Fannie Lewis: Member of Cleveland City Council & Strong Advocate of School Voucher Program

0 Posted by - January 13, 2018 - Black History, LATEST POSTS

Fannie Lewis was a strong advocate of the school voucher program, leading several demonstrations in Columbus and Washington, D.C., and her stance garnered national attention.

Lewis was born and raised in Memphis, Tennessee, Lewis met and married her husband, Carlee Lewis at the age of 19. Fannie Lewis, who worked in laundry and as a cosmetologist in Memphis, moved to Cleveland with her husband in 1951. Carlee started a trucking business, while Fannie pressed shirts at a local dry cleaner’s. Immediately following the Hough riot in 1966, Lewis first gained public attention when she was photographed talking to some of the roughly 1,700 National Guard troops that were dispatched to the neighborhood to restore order. After the riot Lewis took a more active role in the community when she became a recruiter for Neighborhood Youth Corps, a project to help people find work. In 1969 she was promoted to a recruitment coordinator position with the organization.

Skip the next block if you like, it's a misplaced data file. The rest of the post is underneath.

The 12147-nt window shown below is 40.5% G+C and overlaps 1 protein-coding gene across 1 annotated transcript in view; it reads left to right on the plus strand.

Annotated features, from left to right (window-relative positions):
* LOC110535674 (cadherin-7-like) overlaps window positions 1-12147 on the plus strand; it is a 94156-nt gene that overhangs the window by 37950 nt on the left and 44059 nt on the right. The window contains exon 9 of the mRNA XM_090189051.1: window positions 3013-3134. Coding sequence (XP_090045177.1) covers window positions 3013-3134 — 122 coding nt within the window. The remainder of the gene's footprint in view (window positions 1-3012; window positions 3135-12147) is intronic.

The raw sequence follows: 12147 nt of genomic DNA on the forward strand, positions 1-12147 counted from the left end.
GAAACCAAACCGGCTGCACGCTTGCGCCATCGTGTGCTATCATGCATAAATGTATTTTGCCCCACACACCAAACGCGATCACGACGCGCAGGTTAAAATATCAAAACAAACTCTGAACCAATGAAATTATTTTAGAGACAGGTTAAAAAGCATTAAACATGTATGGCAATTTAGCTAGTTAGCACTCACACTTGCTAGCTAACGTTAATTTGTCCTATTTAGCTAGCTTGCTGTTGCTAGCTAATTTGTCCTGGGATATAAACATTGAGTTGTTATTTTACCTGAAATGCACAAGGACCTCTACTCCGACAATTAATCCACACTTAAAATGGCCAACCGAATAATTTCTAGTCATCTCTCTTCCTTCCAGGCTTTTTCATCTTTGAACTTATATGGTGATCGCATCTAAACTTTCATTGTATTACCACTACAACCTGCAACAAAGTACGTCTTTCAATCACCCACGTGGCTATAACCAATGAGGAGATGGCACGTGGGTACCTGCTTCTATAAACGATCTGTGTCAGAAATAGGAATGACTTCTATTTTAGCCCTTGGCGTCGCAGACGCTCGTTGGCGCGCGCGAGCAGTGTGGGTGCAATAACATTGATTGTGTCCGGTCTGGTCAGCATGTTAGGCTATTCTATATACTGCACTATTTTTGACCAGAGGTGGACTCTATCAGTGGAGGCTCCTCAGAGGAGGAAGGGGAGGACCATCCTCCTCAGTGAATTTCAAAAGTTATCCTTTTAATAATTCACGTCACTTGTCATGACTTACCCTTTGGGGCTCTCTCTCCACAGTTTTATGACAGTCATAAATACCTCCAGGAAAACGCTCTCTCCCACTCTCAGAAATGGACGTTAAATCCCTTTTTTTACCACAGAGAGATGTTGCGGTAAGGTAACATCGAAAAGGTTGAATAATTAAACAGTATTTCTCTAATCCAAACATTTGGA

Lewis was first elected to City Council in the fall of 1979 and she began her first term in 1980. It was her second attempt at the position; she ran unsuccessfully for election to the City Council in 1976. Lewis attempted to stop the demolition of public housing in Cleveland in 1982 and claimed that “We’ve survived the rats, the roaches and the riots, and we will survive Reaganomics.” Lewis was a major supporter of a school voucher program in Cleveland because she believed it gave children the opportunity to attend a better school.

Among her achievements were the construction of Lexington Village, hundreds of town houses on Hough Avenue, and Crawford Estates, a cul-de-sac of homes on Crawford Avenue; the renovation of the Eliza Bryant Center, a nursing home that primarily serves blacks; and the building of expensive new homes that residents sometimes referred to as “Fannie’s mansions.”

 

source:

images.ulib.csuohio.edu/cdm/ref/collection/afro/id/715

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